In the late eighties, roughly ’86 or ’87, I read my first Dean Koontz novel.  The Mask, which was originally published six or so years prior under a pen name; Owen West, was the novel that introduced me to who would become my absolute favorite contemporary author.  Twenty-five years and well over 50 novels later, I’m still a rabid fan as ever.  At almost two books a year, I wait with baited breath for the newest novel to bear his name across the cover to hit bookstores.  I’ve reread some of his novels at least half-a dozen times.  After 2004’s Life Expectancy (of which I had had big dreams to write a screenplay to) I started to become disillusioned.

In the following years, starting with an abysmal retooling  of the Frankenstein story (2005’s Prodigal Son co-authored by Kevin J. Anderson, and followed by several sequels) and most recently with 2009’s Breathless Koontz was really beginning to loose me.

Dean Koontz has always been a genius of creating stories that never stayed in the mold of which they began; tales would begin in reality as a mystery and end up being science-fiction reality bending, or others science-fiction with very detailed explanations that made them more reality than fantasy (see Lightning).  Other genre-bending novels were so his forte that his publishers made him write under several pen-names for fear that “his audience would be confused”.  With no niche to be confined in, Koontz was able to weave a spell so entrhalling you never knew what you were going to end up with by the last page.

More and more of his novels became so fast and the pace was that of a roller-coaster ride, he perfected the whole “wrap up everything in the last several pages” to the point that I would sit still at the end of the novels and say ” holy crap where did that come from?” But it always worked, he was just that good, and upon rereading his novels, noticed that he had laid the groundwork for that ending throughout the lattice of the novel.   Yet recently he’s lost some of his touch.  His last several novels have ended in a oddly – shaped bow of “huh” and “really”?  More and more he has been using varieties of  Dues Ex-machina which are just plodding and not original.

There is also a strange … change of outlook from Koontz’s recent stories.  There has always been staples of his writing that annoy many people but, again, I just think he pulls off so very well.  Woman are always strong willed and fearless, his men are chivalrous and his children characters are intelligent, brave, stalwart and forces to be reckoned with.  Oh yeah, and there is always a dog.  This is all reminiscent of a  rough childhood where his father was a schizophrenic alcoholic (hence the eventual dropping of the R in Dean R. Koontz, R standing for Ray his fathers name) and his mother was a very strong presence in his life and also from his view that children are not weak.  Oh, and he loves golden retrievers and feels that dogs have strong souls.  Did I mention the dogs?

Now me, when I watch films and read novels I love characters that are real.  I need the characters to have faults and to be misguided or rash at times; to be real; to have some darkness in their souls.  Koontz’s characters are either angels or demons, they are rarely (if ever) a little of both.  The good guys are pure angelic clouds, they are brave, the love with all their hearts, people love them; they are righteous beings.  The bad guys are the dredge of society, they are pure psychotic, demon-blooded rot and do not, ever deserve pity.  And you know what; I’ve never cared!  Dean Koontz can write characters that you love to love and love to hate like nobodies business.  They jump off the page with humor and heart and viciousness that even in the most recent novels that I have been dismayed with; they are all the more disappointing due to the wonderful characters that he creates and writes that I fall in love with.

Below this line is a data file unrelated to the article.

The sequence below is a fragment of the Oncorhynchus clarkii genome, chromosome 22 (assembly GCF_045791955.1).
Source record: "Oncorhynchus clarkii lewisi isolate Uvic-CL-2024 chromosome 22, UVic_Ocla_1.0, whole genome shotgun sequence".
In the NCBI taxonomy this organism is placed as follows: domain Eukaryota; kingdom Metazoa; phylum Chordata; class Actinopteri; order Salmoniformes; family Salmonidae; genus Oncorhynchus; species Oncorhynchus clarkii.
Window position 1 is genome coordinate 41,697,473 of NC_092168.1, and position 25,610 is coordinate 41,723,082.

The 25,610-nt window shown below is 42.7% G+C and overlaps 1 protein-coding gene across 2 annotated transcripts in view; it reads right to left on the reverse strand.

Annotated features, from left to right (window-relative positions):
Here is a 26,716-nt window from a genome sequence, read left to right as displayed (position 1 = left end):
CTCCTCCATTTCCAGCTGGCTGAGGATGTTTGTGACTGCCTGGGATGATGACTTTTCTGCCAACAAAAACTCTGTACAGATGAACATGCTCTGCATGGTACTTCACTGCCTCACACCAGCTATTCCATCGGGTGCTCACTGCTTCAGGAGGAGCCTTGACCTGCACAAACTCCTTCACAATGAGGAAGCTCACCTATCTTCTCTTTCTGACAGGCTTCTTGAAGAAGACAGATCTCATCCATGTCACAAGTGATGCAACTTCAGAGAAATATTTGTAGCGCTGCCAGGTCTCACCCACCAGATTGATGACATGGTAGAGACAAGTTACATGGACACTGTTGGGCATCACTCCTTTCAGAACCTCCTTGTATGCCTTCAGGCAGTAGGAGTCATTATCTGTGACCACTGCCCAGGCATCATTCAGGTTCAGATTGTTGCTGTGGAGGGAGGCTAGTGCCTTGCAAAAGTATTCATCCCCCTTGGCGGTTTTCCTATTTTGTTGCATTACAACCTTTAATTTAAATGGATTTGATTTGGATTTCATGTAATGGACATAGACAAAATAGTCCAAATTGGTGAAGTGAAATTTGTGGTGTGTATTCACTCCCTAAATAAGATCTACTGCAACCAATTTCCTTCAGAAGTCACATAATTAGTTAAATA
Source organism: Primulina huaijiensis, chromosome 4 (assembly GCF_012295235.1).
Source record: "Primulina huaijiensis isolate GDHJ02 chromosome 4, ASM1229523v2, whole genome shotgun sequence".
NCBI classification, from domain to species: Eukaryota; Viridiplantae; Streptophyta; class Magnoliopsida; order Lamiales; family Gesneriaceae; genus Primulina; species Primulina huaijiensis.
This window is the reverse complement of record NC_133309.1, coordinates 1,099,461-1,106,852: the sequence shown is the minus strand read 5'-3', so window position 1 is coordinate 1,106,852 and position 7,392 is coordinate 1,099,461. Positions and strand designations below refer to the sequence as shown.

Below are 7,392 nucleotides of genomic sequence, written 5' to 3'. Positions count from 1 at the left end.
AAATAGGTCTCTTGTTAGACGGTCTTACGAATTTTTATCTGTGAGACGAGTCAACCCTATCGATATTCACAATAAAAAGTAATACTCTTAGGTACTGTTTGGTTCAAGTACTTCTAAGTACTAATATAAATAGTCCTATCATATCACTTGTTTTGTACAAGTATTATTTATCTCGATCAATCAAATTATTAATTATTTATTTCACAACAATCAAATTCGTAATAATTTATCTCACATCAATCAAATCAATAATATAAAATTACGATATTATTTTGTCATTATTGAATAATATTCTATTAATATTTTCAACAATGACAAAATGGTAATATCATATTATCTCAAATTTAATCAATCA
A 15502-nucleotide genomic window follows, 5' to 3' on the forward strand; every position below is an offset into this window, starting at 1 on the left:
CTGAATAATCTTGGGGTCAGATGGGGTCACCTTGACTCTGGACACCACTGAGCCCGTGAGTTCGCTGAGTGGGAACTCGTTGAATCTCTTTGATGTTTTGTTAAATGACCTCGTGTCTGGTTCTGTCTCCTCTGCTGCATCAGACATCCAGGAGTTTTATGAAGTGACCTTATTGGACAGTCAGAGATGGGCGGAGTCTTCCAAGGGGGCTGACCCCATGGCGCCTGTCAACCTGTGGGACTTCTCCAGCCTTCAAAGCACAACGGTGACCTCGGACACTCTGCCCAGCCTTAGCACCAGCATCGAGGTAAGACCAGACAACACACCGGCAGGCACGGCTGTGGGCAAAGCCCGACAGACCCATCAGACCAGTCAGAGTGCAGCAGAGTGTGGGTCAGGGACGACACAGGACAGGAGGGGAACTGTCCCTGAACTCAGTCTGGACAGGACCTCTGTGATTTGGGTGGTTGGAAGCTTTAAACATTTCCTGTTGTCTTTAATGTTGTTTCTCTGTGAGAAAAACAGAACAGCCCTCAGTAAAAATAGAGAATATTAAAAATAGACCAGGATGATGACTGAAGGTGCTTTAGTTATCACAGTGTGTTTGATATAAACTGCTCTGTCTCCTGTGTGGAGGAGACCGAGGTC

I must return to my point of Koontz’s change of outlook.  All of his stories in the past have the hero coming out on top and virtuous.  The point of his stories being hope and vigilance that good overcomes evil.  and I’m good with that.  However recently they have become almost candy coated to make that hope go down easier.  The evils in his stories are that of bridging the gap of YA and adult novels.  It’s almost like he’s had a religious conversion and is trying to write his old stuff with a message of biblical or religious overtones.  If I read another Koontz novel that introduces the ideology of CK Chesterton I’m going to scream!  That’s becoming the problem, Dean Koontz isn’t creating wondrous characters in exciting stories any longer; he just espousing his beliefs through his novels.  If they have always been there, they were hidden, slyly being unearthed by the reader through the undercarriage of the plot and characters actions.  Now they are blatant and mine as well be bullet pointed for easy reading.

Now I’m sitting reading the latest from Dean Koontz; What The Night Knows, a very good ghost story.  One that I am enjoying very much.  I’ve got 30 pages to go, the ending is relentless in it’s action at this point.  I needed to take this break to write my feelings about Koontz and my 20 some year love affair with his work, before finishing this new novel, why?  Because I’m so afraid something is going to happen in these final pages that I will scream and shout “No Dean, you didn’t !!”

Once I finish it, I will ponder for a few days as I start a new book, and return with a full review.  I return now to my final 30 pages of What the Night Knows by Dean Koontz … here’s crossing my fingers to an exciting end to a freshly exciting and well written novel by one of my favorite authors.